Making social media easier? Yes please.

Google Docs

Why are you still swapping Word files back and forth? Google Docs permits you to quickly edit, save, export, and share rich documents with your team members. Need to make a document accessible to a wide range of people. Easy as pie. NEed to control who can edit a document? No problem. Need multiple people to be able to edit simultaneously? That’s one of Google Docs’ reigning features.

Google Docs integrates well with the rest of the Google Suite, so you can attach tasks or notes to docs, docs to tasks, and so on. Plus, you can import any text-based document and convert it into a Google doc. Alternatively, export a Google doc as a Microsoft Word file, PDF, or even an ePub document. Any remote team should consider Google Docs for their document creation and collaboration.

Wrapping Up

Remember, remote work can be challenging, especially if you’re getting used to working remotely or trying to navigate the world of online business. Using the above tools and services can help streamline your workflow and save you time and money. And ultimately, that’s the key to scaling up your business.

Working Remotely and Getting S#!% Done

As the pandemic sweeps the world and many of us begin working from home, it’s common to feel apprehensive yet excited about the prospect of remote work. No more commute? No more annoying coworker? No more angry bright fluorescent lights? Plus, more time in the day! It seems like remote work is a huge boon to productivity, and many people agree.

Office environments can indeed be distracting and even bad for your health, due to their harsh lighting, constant noise, and cramped layout. Working from home, the library, or even a coffee shop provides a comfortable experience that many people say boosts productivity. But does it, really?

Productivity stems from many factors, not just comfort. Let’s look at some factors that affect your productivity, then look at some techniques to help you get s#!% done.

What is Productivity?

Many people confuse productivity with progress. When you say that you had a productive day, do you mean that you got a lot done, or that you got a lot done in a small amount of time? The former is busy-ness; the latter is productivity. In true productivity, you can get your tasks done and also have time for relaxation, hobbies, chores, and so on. If you’re sacrificing something to get it all done, you’re not being productive, you’re being busy — and you might just be burning yourself out.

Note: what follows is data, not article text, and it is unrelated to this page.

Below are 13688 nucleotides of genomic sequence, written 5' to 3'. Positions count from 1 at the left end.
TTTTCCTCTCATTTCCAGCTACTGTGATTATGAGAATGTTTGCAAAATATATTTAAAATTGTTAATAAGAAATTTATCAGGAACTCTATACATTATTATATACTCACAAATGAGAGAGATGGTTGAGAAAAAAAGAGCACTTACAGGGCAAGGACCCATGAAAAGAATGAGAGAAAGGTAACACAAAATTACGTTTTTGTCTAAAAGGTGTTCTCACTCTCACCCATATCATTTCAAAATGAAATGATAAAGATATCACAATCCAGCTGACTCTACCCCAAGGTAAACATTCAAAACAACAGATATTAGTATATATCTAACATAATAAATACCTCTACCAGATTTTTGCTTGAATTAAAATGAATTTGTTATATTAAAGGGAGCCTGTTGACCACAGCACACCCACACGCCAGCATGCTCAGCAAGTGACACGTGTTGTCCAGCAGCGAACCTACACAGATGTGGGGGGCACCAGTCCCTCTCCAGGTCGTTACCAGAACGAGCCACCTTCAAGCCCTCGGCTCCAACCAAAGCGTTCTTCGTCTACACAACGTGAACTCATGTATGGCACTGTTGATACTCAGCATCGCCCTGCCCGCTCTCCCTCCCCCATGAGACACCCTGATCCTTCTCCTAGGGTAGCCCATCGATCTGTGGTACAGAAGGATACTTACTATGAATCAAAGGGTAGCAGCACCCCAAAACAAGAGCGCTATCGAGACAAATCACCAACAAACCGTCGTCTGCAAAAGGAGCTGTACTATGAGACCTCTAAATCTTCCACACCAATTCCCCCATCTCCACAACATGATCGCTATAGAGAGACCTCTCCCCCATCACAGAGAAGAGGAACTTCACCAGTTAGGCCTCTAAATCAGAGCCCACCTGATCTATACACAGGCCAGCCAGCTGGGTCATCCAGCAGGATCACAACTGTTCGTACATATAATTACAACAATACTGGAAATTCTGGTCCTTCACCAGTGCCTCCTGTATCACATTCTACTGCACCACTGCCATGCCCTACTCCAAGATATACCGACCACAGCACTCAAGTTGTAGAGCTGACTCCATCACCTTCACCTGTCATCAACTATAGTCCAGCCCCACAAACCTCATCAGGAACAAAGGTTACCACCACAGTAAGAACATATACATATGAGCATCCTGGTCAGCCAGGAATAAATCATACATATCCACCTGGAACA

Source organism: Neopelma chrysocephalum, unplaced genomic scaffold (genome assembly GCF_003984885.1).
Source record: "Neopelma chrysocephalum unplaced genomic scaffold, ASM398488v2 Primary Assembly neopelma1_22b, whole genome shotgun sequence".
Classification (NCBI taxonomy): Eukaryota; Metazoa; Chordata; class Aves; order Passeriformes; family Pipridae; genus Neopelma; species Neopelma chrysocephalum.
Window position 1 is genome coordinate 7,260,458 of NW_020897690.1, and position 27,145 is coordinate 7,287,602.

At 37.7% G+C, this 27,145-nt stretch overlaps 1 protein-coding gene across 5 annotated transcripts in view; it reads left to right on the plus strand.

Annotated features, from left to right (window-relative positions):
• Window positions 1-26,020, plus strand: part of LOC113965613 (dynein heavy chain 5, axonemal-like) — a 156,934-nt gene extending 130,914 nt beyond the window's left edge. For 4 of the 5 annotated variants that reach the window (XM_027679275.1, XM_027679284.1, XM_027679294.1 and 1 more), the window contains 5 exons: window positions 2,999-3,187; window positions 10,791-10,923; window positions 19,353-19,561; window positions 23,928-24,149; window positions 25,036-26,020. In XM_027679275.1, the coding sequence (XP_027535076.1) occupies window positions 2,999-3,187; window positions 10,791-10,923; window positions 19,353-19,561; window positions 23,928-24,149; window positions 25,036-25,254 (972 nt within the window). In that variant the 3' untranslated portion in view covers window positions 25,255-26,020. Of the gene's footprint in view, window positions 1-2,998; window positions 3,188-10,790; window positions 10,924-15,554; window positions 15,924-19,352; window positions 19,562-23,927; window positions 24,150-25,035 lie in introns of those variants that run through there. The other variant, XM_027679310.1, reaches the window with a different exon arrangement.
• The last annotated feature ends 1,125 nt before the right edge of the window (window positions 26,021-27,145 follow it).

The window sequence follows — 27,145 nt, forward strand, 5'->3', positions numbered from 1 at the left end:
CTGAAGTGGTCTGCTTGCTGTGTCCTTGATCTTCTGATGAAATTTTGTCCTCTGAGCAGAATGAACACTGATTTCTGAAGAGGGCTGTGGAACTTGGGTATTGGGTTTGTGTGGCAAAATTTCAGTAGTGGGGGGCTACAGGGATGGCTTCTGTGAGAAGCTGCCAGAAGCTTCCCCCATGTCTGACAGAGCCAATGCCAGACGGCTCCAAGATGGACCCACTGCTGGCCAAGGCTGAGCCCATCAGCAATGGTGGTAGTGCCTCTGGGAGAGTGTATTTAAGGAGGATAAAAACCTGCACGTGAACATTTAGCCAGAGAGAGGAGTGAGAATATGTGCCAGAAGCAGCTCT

True productivity happens when you can maximize your available time to get the most important s#!% done. Note that I said “available” time and “most important s#!%,” not “all your time” and “all your s#!%.” Packing your day full of tasks is not true productivity. Yet many of us take long periods of time to check email, organize files, or work on tasks that don’t support our overall goals, then we wonder where the day went.

Rather, to maximize our productivity, we must optimize our time and energies for the most important tasks we need to do. Everything else can wait. This is the true meaning of productivity.

Productivity in a Remote Setting

As I mentioned above, remote situations might seem ideal for productivity, but they can detract from it for a couple of reasons. First, working remotely lets us avoid the process of traveling to our workplace, walking into the building, setting up our stuff, and so on. While that may seem like a good thing, those rituals also provide a buffer between us and our work. They give us a chance to disengage from “work mode.” When working remotely, especially from home, we don’t have that buffer.

Working from home can be especially dangerous because many of us are inclined to roll out of bed and immediately get to work. Productivity seems close at hand when we needn’t even change out of our PJs. However, that blurring of the line between work and home life can make it hard to “leave work at work, which, in turn, contributes to feelings of burnout and fatigue.

To be productive in a remote setting, then, we must create a workspace and a work time, then stick to it. Let’s discuss some strategies to do that.

Time Management Techniques

Just as many people confuse busy-ness with productivity, it’s easy to confuse a full schedule with time management. True time management isn’t just a matter of making it to each meeting on time or making all your deadlines (although those are certainly important). It’s the practice of doing your tasks at the optimal time so that you don’t waste time. As productivity guru Stephen R. Covey said, “The key is in not spending time, but in investing it.”

When you think about your time as money, as the saying goes, you can get a sense of how it’s being spent. Are you doing your most challenging work at the end of the work day, when you’re likely getting tired? Are you wasting your caffeine-fueled morning hours on email and meetings? These are the equivalent of spending higher prices on low-value items at a convenience store. With true time management, you would devote your highest-energy times to the most demanding tasks.